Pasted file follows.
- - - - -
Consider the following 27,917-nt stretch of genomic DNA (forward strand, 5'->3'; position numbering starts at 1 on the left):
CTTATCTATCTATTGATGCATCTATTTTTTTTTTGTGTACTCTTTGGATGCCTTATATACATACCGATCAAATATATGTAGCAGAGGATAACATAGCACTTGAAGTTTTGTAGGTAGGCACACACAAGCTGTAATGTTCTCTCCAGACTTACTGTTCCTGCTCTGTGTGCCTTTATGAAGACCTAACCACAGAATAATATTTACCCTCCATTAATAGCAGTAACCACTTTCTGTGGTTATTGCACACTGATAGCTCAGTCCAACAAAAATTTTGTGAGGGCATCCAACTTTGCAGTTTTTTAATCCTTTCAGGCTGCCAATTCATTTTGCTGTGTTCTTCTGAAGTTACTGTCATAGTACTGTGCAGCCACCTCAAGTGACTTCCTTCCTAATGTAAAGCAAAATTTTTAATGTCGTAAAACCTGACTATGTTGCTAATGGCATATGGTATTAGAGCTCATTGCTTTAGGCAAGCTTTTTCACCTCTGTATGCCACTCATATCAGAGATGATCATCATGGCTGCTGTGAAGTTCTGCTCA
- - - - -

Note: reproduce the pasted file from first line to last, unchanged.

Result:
Consider the following 27,917-nt stretch of genomic DNA (forward strand, 5'->3'; position numbering starts at 1 on the left):
CTTATCTATCTATTGATGCATCTATTTTTTTTTTGTGTACTCTTTGGATGCCTTATATACATACCGATCAAATATATGTAGCAGAGGATAACATAGCACTTGAAGTTTTGTAGGTAGGCACACACAAGCTGTAATGTTCTCTCCAGACTTACTGTTCCTGCTCTGTGTGCCTTTATGAAGACCTAACCACAGAATAATATTTACCCTCCATTAATAGCAGTAACCACTTTCTGTGGTTATTGCACACTGATAGCTCAGTCCAACAAAAATTTTGTGAGGGCATCCAACTTTGCAGTTTTTTAATCCTTTCAGGCTGCCAATTCATTTTGCTGTGTTCTTCTGAAGTTACTGTCATAGTACTGTGCAGCCACCTCAAGTGACTTCCTTCCTAATGTAAAGCAAAATTTTTAATGTCGTAAAACCTGACTATGTTGCTAATGGCATATGGTATTAGAGCTCATTGCTTTAGGCAAGCTTTTTCACCTCTGTATGCCACTCATATCAGAGATGATCATCATGGCTGCTGTGAAGTTCTGCTCA